Topeka's Hispanic segregation often forgottenBreaking News
tags: racism, civil rights, segregation, Brown
The pretext was English-language instruction, but the goal seems to have been segregation.
Until the early 1940s, Topeka operated a separate primary school for Mexican-American children in facilities that were significantly worse than those provided for their black and white peers.
Located at S.E. 2nd and S.E. Madison, the Branner Annex was a makeshift building with outhouses where the city’s Mexican-American students attended their first four years of schooling, including kindergarten, says Nick Murray, an educator at the Brown v. Board of Education National Historic Site. Most of its teachers were white.
The annex seems to have been in use sometime around the early 1920s and lasted until pressure from Hispanic parents fighting segregation finally prompted the city to commit in 1942 to shutting it down and including its students in Topeka’s all-white classrooms.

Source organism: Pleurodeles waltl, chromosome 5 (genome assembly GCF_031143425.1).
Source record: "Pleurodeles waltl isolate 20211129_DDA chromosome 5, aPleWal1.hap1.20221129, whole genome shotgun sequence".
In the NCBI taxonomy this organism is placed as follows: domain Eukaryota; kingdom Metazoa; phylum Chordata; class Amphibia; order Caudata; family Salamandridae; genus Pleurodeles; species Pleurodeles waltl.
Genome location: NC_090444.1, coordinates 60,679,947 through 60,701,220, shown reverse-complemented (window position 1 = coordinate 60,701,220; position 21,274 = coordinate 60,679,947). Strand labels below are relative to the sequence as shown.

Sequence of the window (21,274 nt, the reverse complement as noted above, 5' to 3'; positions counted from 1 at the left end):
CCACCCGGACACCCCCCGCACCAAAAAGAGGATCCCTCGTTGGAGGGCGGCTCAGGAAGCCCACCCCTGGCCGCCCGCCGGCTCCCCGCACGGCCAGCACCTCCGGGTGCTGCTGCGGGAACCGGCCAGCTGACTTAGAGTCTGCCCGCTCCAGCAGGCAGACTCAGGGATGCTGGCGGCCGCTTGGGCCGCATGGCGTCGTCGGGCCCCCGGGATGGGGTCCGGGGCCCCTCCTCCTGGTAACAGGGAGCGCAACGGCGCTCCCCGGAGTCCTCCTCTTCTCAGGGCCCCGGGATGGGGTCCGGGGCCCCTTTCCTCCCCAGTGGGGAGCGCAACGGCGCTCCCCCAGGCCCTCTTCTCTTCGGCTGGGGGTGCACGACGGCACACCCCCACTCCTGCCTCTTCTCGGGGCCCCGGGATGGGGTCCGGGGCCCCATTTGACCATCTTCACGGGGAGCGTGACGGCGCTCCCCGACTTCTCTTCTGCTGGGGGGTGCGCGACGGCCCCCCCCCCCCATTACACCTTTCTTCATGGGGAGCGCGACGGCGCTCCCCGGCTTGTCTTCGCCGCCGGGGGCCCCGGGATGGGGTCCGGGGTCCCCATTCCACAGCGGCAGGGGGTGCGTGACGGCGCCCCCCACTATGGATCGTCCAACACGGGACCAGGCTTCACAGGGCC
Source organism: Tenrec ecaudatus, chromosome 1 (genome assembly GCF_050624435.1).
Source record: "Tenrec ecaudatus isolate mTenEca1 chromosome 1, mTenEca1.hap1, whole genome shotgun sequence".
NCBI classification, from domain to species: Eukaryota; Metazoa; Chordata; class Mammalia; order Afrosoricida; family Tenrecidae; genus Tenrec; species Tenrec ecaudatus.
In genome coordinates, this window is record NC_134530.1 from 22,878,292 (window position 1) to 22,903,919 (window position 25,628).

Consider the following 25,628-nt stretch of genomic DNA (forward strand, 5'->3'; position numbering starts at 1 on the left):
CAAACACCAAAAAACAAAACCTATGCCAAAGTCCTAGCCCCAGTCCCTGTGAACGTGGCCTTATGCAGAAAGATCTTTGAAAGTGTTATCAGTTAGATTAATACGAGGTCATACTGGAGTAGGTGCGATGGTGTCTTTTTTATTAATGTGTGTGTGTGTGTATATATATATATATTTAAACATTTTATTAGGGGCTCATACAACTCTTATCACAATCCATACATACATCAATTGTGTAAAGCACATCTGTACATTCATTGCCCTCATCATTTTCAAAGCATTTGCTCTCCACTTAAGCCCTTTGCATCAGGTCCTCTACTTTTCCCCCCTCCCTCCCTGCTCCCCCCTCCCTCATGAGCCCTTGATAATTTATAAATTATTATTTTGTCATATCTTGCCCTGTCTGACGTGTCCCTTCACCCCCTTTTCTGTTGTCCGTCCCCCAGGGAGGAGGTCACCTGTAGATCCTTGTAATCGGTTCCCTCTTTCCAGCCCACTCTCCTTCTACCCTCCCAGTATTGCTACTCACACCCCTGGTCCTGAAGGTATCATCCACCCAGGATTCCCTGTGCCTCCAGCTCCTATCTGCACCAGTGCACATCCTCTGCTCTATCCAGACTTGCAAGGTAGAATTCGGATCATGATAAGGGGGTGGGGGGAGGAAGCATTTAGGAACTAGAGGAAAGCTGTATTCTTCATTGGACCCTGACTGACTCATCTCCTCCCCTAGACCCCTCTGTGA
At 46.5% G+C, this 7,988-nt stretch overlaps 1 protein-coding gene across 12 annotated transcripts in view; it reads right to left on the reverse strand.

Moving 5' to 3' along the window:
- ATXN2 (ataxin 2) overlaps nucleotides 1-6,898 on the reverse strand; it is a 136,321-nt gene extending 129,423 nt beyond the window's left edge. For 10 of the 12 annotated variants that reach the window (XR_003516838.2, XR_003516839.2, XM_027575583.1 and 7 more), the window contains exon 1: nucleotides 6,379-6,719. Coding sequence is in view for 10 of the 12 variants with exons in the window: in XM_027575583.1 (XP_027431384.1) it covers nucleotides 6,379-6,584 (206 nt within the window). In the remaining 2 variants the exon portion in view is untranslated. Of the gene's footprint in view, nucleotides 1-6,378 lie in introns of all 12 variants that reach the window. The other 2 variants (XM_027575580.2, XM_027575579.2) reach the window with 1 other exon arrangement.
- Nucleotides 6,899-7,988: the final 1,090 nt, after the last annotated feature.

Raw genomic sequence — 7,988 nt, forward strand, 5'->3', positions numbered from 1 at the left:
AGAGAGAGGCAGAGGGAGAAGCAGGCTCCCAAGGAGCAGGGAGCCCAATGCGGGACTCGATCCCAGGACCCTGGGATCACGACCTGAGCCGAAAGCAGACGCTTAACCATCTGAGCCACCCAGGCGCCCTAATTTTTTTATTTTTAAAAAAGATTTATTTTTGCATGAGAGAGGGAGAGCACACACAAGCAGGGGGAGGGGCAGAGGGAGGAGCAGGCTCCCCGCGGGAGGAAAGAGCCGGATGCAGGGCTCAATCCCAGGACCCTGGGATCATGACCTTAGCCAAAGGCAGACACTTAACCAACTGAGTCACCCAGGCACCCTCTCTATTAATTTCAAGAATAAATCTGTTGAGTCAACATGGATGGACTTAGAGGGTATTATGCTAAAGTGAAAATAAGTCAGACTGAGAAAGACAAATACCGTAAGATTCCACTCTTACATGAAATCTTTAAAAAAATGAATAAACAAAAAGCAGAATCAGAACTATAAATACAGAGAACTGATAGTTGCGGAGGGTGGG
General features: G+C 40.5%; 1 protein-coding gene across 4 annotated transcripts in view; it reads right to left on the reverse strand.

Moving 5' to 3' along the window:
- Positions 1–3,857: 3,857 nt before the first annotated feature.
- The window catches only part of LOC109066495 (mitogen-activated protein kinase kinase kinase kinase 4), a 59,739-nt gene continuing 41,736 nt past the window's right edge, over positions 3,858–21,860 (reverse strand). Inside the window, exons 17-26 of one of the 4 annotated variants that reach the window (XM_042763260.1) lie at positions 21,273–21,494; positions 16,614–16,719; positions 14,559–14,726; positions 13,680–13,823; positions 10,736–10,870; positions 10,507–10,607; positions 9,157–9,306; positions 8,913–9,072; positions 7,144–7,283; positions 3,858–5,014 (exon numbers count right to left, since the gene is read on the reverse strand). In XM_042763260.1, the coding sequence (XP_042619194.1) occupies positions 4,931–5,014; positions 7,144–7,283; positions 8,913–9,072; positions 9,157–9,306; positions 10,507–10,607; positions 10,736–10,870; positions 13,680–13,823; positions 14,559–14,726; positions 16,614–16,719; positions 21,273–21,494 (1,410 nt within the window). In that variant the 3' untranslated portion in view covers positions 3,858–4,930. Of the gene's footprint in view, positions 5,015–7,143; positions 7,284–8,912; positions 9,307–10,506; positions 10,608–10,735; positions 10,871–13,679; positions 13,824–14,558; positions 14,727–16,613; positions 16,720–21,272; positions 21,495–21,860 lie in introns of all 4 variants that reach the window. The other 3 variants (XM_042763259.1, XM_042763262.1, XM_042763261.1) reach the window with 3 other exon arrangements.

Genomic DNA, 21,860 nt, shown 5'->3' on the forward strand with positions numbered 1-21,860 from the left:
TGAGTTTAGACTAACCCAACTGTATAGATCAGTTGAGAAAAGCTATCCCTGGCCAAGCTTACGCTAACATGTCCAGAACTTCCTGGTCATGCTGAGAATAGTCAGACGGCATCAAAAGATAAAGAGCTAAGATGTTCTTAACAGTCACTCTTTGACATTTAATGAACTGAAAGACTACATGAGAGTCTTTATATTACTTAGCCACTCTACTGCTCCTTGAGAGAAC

Topeka resident Lupe Perez, 80, remembers attending the Branner Annex during the last two years of its existence.
“I did not know why, when the neighborhood was a mix of white, black and Mexican, we had to go to different schools,” Perez recalls of her time at Branner Annex. “I would ask, and my mother would say, ‘That’s the way it is.’ ”
The history of educating Hispanic students separately is often forgotten, says Murray, but is another part of the story of segregation, and shows integration was “a step-by-step process.”
comments powered by Disqus
- It’s the 50th anniversary of the day Trump left college and (briefly) faced the draft
- Hitler Did Not Escape to the Moon or Argentina, He’s Still Dead, Study Concludes
- Former New Orleans mayor presented with JFK award for removing Confederate statues
- Which is the greatest 'witch hunt' in US political history?
- A Fake Site Posted an Apology for the Mormon Church’s History of Racism
- Yuval Noah Harari: Brexit will not halt drive to 'human unification'
- When did the Census begin to ask about citizenship?
- As historians and New York City educators, here’s what we hope teachers hear in New York City's new anti-bias training
- Historian's new book backs Taika Waititi's claims New Zealand is 'racist as f**k’
- Howard M. Sachar, GWU scholar and ‘trailblazer’ of Jewish history, dies at 90